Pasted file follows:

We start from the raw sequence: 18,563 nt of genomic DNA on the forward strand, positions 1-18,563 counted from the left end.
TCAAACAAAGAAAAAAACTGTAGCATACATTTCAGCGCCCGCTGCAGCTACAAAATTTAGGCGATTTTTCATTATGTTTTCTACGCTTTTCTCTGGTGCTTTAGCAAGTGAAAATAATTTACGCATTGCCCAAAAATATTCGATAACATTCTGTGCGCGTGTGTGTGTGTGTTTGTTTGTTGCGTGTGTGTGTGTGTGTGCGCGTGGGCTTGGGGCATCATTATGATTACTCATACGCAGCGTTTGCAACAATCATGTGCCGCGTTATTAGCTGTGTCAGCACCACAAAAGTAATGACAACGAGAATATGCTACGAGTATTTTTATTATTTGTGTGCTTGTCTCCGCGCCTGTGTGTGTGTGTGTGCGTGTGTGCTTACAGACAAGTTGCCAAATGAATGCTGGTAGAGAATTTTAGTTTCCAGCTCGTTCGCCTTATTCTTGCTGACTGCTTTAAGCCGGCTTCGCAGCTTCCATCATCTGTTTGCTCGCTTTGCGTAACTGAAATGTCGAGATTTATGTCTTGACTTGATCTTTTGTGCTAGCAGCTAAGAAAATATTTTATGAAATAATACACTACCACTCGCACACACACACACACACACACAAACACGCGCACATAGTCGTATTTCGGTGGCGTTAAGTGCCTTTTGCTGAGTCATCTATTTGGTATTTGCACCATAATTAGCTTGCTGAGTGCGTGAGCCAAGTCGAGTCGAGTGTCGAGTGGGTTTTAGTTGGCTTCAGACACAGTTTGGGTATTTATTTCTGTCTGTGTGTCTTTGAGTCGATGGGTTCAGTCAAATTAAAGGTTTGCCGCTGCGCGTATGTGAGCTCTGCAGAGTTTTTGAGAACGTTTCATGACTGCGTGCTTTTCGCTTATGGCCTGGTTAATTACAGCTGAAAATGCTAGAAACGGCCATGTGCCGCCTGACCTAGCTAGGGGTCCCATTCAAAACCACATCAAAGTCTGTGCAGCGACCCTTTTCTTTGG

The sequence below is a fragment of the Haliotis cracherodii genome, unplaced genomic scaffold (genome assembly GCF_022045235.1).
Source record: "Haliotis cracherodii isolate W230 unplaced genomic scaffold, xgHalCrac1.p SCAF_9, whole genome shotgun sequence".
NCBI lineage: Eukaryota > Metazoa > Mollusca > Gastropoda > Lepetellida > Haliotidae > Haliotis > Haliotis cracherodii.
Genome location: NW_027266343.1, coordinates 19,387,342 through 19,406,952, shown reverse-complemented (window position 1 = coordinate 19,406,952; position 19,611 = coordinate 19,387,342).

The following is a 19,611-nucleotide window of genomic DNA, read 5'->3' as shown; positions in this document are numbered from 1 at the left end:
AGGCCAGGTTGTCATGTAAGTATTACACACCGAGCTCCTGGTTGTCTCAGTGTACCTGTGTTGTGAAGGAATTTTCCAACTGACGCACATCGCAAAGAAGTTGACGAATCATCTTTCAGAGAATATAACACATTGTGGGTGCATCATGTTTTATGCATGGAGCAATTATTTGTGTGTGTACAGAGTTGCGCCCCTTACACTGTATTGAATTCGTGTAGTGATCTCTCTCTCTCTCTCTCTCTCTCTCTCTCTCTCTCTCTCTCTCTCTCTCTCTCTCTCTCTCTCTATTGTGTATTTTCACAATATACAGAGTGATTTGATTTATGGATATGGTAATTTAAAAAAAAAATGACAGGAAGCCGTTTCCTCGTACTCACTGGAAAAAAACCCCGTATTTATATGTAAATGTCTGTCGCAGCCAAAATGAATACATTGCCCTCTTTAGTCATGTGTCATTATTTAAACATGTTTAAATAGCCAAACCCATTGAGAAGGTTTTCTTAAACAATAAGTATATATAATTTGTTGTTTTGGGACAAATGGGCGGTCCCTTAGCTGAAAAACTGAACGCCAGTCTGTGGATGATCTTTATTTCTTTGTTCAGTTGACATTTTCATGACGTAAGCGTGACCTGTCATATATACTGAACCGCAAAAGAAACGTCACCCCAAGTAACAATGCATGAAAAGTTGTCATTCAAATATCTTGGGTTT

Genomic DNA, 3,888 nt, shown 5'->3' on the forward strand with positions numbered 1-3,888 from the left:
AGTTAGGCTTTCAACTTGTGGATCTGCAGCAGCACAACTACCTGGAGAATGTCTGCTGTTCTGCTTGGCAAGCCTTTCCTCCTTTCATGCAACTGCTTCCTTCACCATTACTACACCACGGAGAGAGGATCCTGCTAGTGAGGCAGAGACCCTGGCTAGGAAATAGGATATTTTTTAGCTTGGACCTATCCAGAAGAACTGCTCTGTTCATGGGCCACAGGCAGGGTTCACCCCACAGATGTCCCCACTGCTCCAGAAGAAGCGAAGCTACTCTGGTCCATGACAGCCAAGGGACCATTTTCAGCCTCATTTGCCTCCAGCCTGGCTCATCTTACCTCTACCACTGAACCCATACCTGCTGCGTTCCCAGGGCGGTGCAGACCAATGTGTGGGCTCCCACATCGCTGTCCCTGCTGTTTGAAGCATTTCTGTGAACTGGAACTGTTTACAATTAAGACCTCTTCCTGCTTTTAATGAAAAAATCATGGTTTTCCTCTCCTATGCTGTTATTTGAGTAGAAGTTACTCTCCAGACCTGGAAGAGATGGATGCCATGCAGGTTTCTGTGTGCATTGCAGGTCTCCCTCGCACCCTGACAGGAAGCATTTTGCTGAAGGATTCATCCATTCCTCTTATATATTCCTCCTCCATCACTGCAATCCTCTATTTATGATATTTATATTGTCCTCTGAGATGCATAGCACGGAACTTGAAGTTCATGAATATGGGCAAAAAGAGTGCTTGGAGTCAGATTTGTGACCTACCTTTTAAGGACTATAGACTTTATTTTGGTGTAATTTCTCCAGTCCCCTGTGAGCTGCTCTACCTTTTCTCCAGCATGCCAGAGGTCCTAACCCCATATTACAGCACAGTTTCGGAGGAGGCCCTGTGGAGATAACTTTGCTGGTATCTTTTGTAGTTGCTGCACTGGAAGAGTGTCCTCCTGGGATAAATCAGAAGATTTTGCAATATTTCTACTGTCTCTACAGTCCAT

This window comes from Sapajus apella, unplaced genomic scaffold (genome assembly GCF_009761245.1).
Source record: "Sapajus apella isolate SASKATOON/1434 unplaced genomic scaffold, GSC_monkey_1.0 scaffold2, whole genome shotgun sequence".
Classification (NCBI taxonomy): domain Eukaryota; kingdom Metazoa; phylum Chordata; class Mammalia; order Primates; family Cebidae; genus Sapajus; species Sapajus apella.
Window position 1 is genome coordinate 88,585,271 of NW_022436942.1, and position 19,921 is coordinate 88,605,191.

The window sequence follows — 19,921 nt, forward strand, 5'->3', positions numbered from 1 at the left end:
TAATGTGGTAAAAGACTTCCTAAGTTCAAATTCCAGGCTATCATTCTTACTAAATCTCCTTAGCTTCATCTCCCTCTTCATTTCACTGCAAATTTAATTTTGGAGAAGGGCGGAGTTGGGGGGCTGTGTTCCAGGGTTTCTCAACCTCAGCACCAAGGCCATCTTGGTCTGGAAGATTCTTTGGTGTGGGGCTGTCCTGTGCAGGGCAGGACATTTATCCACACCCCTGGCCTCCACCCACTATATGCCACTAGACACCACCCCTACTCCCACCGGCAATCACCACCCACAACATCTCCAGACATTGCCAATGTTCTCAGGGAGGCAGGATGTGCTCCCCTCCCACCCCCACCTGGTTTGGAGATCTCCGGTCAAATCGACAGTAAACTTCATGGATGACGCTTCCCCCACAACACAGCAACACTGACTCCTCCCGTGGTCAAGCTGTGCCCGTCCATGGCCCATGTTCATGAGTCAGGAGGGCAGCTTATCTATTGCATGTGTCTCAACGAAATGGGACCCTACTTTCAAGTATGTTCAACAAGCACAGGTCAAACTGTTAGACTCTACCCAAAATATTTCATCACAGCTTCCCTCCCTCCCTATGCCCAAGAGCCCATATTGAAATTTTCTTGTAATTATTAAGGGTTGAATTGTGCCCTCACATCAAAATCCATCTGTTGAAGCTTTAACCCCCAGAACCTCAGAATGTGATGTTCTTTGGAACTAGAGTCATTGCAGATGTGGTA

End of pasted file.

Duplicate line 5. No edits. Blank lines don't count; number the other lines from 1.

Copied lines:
NCBI lineage: Eukaryota > Metazoa > Mollusca > Gastropoda > Lepetellida > Haliotidae > Haliotis > Haliotis cracherodii.